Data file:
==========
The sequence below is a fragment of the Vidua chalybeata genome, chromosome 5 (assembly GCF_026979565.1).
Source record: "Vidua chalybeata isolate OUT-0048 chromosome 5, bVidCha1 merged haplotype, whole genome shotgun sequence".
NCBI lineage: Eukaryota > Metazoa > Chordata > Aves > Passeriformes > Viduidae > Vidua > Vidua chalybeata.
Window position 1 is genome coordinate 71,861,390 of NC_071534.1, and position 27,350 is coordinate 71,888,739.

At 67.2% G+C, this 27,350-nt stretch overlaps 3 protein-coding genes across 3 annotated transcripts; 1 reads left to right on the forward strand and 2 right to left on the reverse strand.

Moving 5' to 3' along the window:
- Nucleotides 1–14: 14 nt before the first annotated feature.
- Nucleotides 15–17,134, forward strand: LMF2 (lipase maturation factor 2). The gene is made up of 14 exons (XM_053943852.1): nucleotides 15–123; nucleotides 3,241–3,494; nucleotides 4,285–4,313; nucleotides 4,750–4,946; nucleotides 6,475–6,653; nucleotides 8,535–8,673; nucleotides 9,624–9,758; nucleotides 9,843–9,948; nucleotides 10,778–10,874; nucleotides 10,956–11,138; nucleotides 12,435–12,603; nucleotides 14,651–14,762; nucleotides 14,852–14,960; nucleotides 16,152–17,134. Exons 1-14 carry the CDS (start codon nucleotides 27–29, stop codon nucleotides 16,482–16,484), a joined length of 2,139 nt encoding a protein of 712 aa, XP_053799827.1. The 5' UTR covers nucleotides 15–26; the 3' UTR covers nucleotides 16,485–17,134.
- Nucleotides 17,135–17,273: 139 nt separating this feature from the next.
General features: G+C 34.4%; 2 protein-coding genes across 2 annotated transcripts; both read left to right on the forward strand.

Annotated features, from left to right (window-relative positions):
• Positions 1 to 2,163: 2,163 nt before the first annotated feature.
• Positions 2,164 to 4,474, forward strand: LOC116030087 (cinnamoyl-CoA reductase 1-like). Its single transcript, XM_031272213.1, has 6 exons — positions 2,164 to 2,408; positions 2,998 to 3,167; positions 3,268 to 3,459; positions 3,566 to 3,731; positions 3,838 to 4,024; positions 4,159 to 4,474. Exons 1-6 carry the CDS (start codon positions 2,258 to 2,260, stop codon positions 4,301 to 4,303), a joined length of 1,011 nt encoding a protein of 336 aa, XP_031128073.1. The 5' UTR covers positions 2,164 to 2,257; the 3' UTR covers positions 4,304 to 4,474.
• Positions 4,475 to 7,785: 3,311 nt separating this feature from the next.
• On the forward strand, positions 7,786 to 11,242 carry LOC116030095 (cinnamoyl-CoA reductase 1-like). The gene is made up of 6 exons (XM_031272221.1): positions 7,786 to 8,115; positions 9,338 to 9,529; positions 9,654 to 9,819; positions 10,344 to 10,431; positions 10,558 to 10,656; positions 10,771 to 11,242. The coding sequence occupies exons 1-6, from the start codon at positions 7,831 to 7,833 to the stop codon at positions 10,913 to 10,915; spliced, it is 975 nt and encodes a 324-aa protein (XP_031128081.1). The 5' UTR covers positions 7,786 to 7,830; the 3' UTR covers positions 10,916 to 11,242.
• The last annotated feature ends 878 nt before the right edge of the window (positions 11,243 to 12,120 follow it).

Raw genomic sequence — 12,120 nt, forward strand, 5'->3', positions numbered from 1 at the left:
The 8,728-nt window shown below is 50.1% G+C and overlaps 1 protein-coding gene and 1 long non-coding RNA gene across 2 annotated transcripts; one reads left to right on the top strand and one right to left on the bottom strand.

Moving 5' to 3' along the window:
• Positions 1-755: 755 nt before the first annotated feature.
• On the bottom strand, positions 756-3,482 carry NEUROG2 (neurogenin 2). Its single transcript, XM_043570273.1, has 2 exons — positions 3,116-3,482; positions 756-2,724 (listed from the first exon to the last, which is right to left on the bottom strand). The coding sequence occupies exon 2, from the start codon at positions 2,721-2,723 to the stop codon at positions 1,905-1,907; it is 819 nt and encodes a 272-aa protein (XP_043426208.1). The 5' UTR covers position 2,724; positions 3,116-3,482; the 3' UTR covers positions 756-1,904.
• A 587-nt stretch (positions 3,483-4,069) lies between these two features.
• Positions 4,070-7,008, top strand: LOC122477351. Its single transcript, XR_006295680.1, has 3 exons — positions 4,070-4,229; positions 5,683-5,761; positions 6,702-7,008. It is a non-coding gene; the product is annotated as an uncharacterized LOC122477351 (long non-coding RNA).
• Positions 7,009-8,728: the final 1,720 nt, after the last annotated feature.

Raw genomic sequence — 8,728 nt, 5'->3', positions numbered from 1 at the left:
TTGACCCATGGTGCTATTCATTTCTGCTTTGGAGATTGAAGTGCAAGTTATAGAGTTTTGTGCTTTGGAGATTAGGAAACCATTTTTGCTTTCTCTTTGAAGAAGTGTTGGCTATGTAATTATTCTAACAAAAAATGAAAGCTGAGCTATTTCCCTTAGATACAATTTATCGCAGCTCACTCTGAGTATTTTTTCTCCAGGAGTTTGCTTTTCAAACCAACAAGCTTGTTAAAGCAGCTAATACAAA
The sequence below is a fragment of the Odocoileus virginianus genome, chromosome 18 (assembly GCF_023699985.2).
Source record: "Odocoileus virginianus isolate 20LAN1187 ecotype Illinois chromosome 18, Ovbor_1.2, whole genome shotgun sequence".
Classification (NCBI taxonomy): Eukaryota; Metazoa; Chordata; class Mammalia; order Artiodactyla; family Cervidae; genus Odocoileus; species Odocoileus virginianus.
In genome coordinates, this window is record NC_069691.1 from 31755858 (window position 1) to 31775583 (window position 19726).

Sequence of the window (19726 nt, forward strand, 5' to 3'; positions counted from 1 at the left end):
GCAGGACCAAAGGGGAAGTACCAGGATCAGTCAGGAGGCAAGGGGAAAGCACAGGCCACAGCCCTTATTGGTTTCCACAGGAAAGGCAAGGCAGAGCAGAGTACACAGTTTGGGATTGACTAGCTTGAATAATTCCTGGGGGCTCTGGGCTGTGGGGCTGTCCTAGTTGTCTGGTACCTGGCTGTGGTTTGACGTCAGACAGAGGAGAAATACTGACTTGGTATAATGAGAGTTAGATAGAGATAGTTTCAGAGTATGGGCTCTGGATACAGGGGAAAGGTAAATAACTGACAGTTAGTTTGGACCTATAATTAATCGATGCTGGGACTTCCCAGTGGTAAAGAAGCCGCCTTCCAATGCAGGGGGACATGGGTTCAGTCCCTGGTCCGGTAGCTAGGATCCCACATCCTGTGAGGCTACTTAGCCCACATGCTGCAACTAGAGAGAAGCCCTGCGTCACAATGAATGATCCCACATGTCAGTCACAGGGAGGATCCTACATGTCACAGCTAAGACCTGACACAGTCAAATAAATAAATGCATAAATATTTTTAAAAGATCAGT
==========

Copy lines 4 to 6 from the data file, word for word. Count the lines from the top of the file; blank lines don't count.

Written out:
Window position 1 is genome coordinate 71,861,390 of NC_071534.1, and position 27,350 is coordinate 71,888,739.

At 67.2% G+C, this 27,350-nt stretch overlaps 3 protein-coding genes across 3 annotated transcripts; 1 reads left to right on the forward strand and 2 right to left on the reverse strand.

Moving 5' to 3' along the window: